• In this embodiment, in order to increase the yield of each product per unit of ethane serving as a raw material, various fractions are recycled and reused as the raw materials. For example, at least a part of the unreacted ethylene recovered from the separator 4 by way of the pipe 15 is recycled by way of a pipe 21, merged with the cold fraction or the cold gas in the pipe 13 and thereafter supplied to the catalytic-reaction unit 3. In the example shown in FIG. 2, the gas/liquid separator 5 is provided in the middle of the pipe 13, the ethylene for recycle use may be merged with the cold fraction or the cold gas upstream or downstream of the gas/liquid separator 5; however, the downstream is preferred.
  • At least a part of the ethane fractionated in the separator 4 is recycled by way of the pipe 20, merged with the ethane (not recycle use) in the pipe 11 and thereafter supplied to the thermal cracking reactor 1. Alternatively, in the case where ethane is fractionated into a fraction having 2 or less carbon atoms (hereinafter referred to as the “C2−fraction”) and a fraction having 3 or more carbon atoms (hereinafter referred to as the “C3+fraction”), in the separator 4, and thereafter, only ethylene is extracted and recovered from the C2-fraction, the remaining fraction is recycled as an ethane-containing gas through the pipe 21. However, in this case, it is preferred that the fraction to be recycled is limited, thereby avoiding accumulation of methane, which serves as an inert component in the following contact step.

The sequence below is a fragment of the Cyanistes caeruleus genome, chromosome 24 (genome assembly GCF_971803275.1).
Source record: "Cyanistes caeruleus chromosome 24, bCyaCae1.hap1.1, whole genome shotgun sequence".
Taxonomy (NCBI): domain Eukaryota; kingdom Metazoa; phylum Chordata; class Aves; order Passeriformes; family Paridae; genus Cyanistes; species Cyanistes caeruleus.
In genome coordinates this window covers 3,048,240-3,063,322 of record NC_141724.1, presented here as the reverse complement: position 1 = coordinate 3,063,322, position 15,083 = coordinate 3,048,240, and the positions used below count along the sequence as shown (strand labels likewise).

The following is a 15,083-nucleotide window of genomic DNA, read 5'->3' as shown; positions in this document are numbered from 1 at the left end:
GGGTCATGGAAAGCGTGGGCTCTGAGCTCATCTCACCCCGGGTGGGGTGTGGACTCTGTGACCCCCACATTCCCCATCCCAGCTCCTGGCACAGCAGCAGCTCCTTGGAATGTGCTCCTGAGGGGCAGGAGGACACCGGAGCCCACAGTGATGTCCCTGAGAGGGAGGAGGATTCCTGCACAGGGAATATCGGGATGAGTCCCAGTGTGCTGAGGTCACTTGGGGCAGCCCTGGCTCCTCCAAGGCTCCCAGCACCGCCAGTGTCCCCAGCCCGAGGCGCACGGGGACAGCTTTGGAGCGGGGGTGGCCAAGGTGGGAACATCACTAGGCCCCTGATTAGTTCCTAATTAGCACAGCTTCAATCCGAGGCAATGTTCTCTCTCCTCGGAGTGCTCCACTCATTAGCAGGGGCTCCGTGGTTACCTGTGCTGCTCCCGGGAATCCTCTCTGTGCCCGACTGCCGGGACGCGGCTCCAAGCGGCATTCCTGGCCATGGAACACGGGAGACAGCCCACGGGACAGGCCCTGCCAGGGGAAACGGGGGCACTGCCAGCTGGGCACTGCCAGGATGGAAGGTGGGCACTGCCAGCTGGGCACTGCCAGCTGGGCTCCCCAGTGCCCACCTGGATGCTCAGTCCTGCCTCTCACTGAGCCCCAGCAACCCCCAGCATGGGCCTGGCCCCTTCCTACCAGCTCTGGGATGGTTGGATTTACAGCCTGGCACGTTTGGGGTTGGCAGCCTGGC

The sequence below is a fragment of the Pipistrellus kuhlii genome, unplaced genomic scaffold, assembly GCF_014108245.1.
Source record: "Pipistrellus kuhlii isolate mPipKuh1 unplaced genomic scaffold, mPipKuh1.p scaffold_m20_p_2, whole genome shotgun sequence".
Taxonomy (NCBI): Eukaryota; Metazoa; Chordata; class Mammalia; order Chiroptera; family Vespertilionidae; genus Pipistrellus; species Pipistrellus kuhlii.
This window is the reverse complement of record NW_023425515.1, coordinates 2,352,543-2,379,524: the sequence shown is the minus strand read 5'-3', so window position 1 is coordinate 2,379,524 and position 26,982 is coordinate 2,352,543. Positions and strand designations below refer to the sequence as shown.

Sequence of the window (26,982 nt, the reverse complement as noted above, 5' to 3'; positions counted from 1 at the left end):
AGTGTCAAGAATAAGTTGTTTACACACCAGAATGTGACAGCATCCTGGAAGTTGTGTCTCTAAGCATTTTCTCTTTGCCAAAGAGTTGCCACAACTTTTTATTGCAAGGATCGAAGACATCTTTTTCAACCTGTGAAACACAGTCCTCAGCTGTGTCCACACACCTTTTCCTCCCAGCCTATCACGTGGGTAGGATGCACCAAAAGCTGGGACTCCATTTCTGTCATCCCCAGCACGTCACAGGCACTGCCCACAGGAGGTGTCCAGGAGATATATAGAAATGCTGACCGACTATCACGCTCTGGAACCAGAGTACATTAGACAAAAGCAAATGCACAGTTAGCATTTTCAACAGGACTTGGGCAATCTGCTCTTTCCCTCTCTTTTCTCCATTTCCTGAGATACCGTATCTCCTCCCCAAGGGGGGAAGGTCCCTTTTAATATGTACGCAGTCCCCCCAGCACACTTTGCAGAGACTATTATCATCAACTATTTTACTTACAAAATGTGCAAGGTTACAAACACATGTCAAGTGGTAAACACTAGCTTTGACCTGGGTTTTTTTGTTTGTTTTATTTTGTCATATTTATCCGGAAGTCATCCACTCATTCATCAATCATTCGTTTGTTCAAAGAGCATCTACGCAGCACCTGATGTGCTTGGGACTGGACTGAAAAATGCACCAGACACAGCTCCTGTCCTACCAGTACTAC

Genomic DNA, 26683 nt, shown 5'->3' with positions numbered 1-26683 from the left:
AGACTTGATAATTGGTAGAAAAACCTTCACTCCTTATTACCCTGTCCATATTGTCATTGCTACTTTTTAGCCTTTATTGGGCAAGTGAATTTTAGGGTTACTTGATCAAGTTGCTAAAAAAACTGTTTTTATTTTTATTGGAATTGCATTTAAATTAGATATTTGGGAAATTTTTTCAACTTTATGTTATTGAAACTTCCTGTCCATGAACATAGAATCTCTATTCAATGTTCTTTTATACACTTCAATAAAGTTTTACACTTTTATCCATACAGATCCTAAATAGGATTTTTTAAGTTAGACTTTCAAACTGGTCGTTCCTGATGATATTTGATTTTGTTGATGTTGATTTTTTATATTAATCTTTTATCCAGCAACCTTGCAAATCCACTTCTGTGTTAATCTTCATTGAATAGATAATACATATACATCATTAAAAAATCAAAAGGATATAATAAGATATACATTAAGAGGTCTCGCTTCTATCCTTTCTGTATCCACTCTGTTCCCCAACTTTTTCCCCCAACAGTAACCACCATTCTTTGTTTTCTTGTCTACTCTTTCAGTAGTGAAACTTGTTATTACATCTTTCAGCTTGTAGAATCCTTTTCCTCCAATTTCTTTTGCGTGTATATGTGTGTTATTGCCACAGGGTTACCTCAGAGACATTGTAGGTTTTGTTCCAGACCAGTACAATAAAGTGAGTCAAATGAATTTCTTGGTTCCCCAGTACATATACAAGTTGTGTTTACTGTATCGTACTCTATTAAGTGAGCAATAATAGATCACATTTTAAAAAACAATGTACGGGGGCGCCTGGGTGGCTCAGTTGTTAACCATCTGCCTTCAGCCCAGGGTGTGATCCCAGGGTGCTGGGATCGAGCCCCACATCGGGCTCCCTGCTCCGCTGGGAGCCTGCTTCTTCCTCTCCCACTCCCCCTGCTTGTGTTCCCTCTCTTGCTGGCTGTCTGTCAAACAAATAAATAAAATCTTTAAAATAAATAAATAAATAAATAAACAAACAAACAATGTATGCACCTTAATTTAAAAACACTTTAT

• The C4 fraction recovered from the separator 4 by way of the pipe 17 is partly recycled by way of the pipe 22, merged with the cold fraction or the cold gas in the pipe 13, and then supplied to the catalytic-reaction unit 3. When the gas/liquid separator 5 is provided in the middle of the pipe 13, the position at which the C4 fraction for recycle use is merged with the cold fraction or the cold gas is not limited to the upstream or downstream of the gas/liquid separator 5, however, the downstream of the gas/liquid separator 5 is preferred. Furthermore, the end of the pipe 22 at the downstream side is connected to the position in the middle of the pipe 21 at which the ethylene for recycle use is merged with the C4 fraction and then this may be merged (not shown) with the cold fraction or the cold gas.